Firstly, we’d like to say thankyou to the following people of the Trip Advisor community who answered our posts and provided valuable information, feedback and suggestions for our journey………..Mfuwe, noexpert, 4sandi, idiotsabroad, quiltingmamma, ShepofBristol, Id and Judy D. Very much appreciated!
Also we’d like to apologise for the much delayed review – we travelled in August 2013 – still, hopefully our information can help others. We’ve provided our review as a series of instalments and there are also separate reviews posted on Trip Advisor regarding the camps, attractions and our tour operator. The focus in this trip report is about what we saw in terms of wildlife and the areas we visited.
DAY 1: ARRIVAL & TARANGIRE NATIONAL PARK
We arrived in Tanzania from Rwanda, where we had journeyed to trek the Gorillas. We flew from Kigali airport in Rwanda, with Coastal Aviation to Mwanza in Tanzania. We then flew on from Mwanza with Coastal via Saskawa, Kogatende and Seronera before arriving at Lake Manyara airstrip at 11.30am. We were warmly met by Roy Safaris and our guide/driver for the next 9 days, Evagry, who started our safari off on a positive note, by taking us to a lookout point over Lake Manyara, where we were able to get an overall impression of the vastness of the Lake. Next we stopped for lunch at Tarangire Safari Lodge, which was suggested to us by Roy Safaris whilst finalising our itinerary – and a good suggestion it was! We had been up since 4am that morning and the tasty lunch and cold beers taken in the open dining area was very relaxing. The lodge has a huge outdoor viewing area, which looks out over Tarangire National Park and we took a brief moment to sit and watch elephants below and absorb the spectacular view. The lodge itself is quite large in terms of accommodation and sits within the park, not too far a drive from the National Park gate.
Following lunch, we drove to Oliver’s Camp, which is located deep within Tarangire National Park. We stayed for three nights at this camp. The further south we drove into the park, the less day trippers we saw and the more wildlife we encountered. That evening at 6.30pm, we set off on a night drive, which we had booked prior. As Tarangire is a NP, safari is confined to the roads, which makes it more challenging to see animals. However, we saw an African Wildcat, Dik Diks, Verreaux’s Eagle Owl, Elephants, White Tailed Mongoose and the most exciting was a Gerenuk, standing upright on its back legs, feeding from a tree. Our night drive also included a star-gazing session, which was superb. The night sky was simply overflowing with stars and our fantastic camp guide, Lewis was very informative and identified many constellations.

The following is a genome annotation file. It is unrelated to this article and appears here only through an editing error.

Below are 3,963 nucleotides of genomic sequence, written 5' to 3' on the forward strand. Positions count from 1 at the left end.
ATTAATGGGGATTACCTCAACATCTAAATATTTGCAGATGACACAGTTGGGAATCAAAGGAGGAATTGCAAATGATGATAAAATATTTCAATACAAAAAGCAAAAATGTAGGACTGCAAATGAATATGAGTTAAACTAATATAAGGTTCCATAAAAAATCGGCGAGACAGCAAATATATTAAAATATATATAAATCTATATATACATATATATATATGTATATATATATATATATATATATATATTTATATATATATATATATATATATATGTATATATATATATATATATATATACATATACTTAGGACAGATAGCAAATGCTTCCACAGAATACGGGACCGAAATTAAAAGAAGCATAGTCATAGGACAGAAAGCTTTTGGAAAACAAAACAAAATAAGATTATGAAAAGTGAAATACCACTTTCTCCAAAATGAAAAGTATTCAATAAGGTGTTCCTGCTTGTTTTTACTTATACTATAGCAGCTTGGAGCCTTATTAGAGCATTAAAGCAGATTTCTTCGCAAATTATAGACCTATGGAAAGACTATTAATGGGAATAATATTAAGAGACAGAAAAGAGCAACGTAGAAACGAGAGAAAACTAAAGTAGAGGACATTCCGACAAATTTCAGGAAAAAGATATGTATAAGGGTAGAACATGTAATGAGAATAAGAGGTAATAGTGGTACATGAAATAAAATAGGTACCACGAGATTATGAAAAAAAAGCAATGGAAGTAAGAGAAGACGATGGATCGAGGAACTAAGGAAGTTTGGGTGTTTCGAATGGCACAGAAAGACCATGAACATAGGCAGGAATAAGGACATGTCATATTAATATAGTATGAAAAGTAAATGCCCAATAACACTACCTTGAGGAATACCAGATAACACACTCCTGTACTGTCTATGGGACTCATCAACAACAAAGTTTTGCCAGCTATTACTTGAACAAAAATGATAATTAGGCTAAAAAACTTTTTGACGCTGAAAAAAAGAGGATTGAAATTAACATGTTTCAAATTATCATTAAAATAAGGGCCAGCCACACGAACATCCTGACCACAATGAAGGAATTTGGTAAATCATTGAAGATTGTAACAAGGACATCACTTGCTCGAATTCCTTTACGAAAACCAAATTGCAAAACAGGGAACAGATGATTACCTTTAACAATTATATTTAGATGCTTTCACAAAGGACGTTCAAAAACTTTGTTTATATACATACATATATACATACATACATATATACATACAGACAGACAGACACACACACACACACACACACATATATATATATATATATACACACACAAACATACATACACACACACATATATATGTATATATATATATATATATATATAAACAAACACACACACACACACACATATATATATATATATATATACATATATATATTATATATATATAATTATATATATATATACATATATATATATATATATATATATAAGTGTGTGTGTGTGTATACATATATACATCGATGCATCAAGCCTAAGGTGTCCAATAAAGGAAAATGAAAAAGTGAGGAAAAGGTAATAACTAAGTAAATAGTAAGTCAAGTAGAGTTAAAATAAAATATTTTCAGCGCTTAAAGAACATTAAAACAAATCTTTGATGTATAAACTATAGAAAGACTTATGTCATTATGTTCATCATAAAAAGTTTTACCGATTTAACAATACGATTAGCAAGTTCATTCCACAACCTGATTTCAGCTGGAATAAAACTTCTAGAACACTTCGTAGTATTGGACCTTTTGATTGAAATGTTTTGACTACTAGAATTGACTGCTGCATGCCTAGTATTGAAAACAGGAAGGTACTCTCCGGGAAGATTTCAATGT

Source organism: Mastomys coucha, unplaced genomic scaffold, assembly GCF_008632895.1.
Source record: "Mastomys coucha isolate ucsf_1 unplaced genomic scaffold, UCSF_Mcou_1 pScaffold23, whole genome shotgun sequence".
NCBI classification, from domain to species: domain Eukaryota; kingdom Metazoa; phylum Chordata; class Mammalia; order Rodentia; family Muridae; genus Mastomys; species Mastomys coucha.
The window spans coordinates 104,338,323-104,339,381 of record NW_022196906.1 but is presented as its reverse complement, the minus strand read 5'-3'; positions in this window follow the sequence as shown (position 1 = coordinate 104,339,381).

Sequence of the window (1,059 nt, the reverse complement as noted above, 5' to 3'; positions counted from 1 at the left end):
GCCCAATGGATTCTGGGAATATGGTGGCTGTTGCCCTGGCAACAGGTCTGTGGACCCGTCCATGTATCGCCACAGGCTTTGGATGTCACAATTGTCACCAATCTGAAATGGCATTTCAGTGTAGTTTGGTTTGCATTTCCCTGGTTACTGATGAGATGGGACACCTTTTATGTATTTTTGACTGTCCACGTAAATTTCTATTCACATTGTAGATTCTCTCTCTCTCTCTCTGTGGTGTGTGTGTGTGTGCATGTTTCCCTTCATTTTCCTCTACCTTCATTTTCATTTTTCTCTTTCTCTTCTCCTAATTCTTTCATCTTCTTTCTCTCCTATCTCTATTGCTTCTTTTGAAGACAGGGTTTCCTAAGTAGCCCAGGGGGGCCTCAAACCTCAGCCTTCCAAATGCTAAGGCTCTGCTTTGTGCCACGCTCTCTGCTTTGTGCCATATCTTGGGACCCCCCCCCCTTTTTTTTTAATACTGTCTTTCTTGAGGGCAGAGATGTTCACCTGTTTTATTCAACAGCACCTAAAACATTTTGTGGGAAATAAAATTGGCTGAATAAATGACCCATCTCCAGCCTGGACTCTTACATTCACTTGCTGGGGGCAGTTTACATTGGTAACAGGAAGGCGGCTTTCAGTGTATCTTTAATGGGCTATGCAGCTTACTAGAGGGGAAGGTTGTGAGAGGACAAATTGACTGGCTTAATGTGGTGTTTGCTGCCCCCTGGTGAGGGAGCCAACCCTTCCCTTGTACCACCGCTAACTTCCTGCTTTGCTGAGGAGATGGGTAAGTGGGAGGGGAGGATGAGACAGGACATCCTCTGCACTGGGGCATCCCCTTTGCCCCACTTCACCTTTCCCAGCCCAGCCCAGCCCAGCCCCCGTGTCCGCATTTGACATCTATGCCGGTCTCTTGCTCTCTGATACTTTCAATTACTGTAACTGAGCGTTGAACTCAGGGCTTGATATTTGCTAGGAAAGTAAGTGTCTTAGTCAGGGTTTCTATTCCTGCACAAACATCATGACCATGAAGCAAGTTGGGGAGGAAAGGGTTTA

DAY 2: TARANGIRE NATIONAL PARK
This morning we had an early breakfast and left camp at 7.30am for a walking safari. Our camp guides were Lewis, who was terrific fun and has a sensational personality and Julius, who is a Hadzabe tribesman. We drove out some distance from camp and then the vehicle left us. We took our own backpacks, hat, sunscreen, snacks etc and the camp provided us with excellent water bottles (metal in canvas holders, with straps that you can sling over your shoulder). During our walk we were shown all types of scat: Impala, Elephant, Cape Buffalo etc – which believe it or not, is really interesting. We tracked some lions for some time and it was good to watch how Lewis did this and what signs he followed. We identified tracks such as Antelope and Cheetah and came across massive mud pools, which had been shaped by Elephants. Vegetation and trees were another focus and we saw wild basil and many acacia trees which had been pushed over by elephants. Amazingly, Lewis and Julius took branches from these trees, stripped them, separated the inner strands which are like fine rope, wove them together and made bracelets for us!